• $\begingroup$ @Matt Jacobs As said in the previous comment, $f(D)u$ is the function whose Fourier transform is $f(\xi)\hat u(\xi)$. The operator $f(D)$ is called a Fourier multiplier for this reason. An integral representation is $$ (f(D)u)(x)=\int e^{2i\pi x\cdot \xi} f(\xi) \hat u(\xi) d\xi, $$ with $$ (\hat u)(\xi)=\int e^{-2i\pi x\cdot \xi} u(x) dx. $$ $\endgroup$ – Bazin Jan 31 '13 at 9:58
  • $\begingroup$ Thanks! Is there a text or paper where I can find this result? $\endgroup$ – Matt Jacobs Feb 1 '13 at 0:30
  • $\begingroup$ @Matt Jacobs I would recommend the Bahouri-Chemin-Danchin book Grundlehren der Mathematischen Wissenschaften [Fundamental Principles of Mathematical Sciences], 343. Springer, Heidelberg, 2011. $\endgroup$ – Bazin Feb 1 '13 at 16:27

I think that is a hard question, even in the case of just showing $f$ is continuous - there is a recent book that mentions this in detail by Stein, E.M. and Shakarchi, R. (Fourier Analysis: An Introduction) which is one place to understand the subtleties of this issue.

One thing I will mention is that the Sobolev embedding theorem implies sufficient conditions for Holder continuity. If, for example, $n^2 |\hat{f}(n)|^2$ is summable ($f \in H^1$), then $f$ is $C^{0,\alpha}$ for $\alpha<\frac{1}{2}$. More generally, you can find conditions based on the following idea:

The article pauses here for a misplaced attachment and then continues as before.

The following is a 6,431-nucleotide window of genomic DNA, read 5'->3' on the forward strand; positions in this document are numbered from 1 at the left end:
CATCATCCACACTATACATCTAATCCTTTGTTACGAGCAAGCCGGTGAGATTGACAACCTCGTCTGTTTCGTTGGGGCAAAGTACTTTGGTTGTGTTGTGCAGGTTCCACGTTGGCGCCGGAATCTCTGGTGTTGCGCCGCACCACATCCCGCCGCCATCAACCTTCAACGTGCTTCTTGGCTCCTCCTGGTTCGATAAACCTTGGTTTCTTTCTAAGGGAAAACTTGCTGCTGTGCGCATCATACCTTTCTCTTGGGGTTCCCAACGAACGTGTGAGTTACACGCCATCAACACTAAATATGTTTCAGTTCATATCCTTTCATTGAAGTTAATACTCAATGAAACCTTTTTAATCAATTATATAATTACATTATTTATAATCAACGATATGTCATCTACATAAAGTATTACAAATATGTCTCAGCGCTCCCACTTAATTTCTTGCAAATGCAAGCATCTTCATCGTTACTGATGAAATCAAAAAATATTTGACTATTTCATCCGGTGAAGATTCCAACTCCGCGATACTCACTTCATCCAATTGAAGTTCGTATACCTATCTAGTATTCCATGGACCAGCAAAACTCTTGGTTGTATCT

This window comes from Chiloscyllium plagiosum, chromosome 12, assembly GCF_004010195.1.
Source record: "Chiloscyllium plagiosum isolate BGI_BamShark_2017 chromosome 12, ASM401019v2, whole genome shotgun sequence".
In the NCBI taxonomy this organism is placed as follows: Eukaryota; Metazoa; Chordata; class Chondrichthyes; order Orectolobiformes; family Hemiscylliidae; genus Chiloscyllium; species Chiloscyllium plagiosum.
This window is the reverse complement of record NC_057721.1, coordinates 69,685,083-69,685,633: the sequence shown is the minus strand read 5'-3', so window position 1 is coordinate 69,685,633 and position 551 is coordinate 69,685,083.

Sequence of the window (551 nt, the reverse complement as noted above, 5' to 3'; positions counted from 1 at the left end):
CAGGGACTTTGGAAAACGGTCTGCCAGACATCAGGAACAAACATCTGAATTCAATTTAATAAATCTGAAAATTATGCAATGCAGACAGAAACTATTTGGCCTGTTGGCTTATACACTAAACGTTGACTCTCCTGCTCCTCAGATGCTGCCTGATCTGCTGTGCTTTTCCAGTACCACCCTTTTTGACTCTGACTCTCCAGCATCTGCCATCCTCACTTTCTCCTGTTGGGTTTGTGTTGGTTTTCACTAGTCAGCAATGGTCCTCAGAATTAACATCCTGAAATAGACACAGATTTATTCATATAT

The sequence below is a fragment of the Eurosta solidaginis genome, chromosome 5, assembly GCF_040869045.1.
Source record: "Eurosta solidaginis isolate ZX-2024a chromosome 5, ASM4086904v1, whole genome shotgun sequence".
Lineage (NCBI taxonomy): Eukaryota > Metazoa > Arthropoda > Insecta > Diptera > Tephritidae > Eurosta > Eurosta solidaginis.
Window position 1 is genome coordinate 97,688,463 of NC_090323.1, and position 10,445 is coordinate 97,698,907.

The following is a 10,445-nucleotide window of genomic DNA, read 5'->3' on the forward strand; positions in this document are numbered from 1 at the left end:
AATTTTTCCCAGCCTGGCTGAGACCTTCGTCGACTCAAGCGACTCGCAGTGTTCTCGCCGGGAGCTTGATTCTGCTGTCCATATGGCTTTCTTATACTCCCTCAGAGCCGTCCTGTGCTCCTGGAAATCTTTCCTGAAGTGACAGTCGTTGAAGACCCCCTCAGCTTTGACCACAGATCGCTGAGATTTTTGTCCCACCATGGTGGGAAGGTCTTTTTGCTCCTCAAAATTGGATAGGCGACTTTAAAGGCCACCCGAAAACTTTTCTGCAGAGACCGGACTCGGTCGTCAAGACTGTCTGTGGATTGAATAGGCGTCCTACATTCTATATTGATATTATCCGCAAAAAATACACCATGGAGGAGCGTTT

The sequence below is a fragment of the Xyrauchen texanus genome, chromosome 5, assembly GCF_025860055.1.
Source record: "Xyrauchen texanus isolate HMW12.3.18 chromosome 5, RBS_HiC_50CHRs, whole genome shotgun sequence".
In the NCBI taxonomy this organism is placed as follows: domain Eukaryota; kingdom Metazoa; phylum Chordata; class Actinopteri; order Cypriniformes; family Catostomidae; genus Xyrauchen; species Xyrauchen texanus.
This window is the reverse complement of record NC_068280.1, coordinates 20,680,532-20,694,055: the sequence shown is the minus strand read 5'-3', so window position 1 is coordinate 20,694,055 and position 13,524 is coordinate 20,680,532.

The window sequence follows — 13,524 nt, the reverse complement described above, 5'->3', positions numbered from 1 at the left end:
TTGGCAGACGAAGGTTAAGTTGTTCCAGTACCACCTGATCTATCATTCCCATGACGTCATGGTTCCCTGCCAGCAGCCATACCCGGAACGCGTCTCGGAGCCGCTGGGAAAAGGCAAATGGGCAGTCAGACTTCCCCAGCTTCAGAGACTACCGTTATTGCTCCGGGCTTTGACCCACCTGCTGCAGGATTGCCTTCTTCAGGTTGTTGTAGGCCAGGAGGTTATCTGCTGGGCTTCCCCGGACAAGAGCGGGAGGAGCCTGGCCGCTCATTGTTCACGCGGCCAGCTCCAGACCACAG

$|f|_\alpha \leq \sum_n |\hat{f}(n)| |n|^\alpha = \sum_n |n|^{\alpha+\frac{1}{2}+\epsilon}|\hat{f}(n)| \frac{1}{|n|^{\frac{1}{2}+\epsilon}} \leq \sum_n |n|^{2\alpha+1+2\epsilon}|\hat{f}(n)|^2 \sum_n \frac{1}{|n|^{1+2\epsilon}}$

Therefore if $|n|^{2\alpha+1}|\hat{f}(n)|^2$ is summable then $f$ is Holder continuous of any order strictly less than $\alpha$.

  • $\begingroup$ That is a nice sufficient condition. I own Stein and Shakarchi, as far as I am aware they never tackled such complicated questions, have I skimmed over some section? $\endgroup$ – Matt Jacobs Jan 30 '13 at 21:50
  • $\begingroup$ Not that you have skimmed over a section - only that the development of the representation of functions as Fourier series was a hard problem that occupied the best minds for a long time (Euler was skeptical, for instance). They do not mention the Holder case, as far as I remember, though the discussion of what can be said about necessary and sufficient conditions for continuity should be analogous. $\endgroup$ – Daniel Spector Jan 31 '13 at 12:02

I suspect, as Daniel Spector said, that to find a characterization of Holder continuity in terms of Fourier coefficients is very hard. A nice necessary condition is a theorem by Bernstein asserting that if $f$ is $\alpha$-Holder for $\alpha>\frac{1}{2}$ then its Fourier coefficients are in $\ell^1(\mathbb{Z})$ (see Katznelson "An introduction to harmonic analysis" for a proof).

  • $\begingroup$ Yes I used Bernstein's theorem to construct my counterexample above. Do you know of any functions that both satisfy $f\in \mathcal{l}^1(\ZZ)$ and $|\hat{f}(n)|\leq C_f|n|^{-\alpha}$ for some $\alpha>1/2$ but $f$ is not Holder continuous of order $\alpha$. $\endgroup$ – Matt Jacobs Jan 30 '13 at 21:46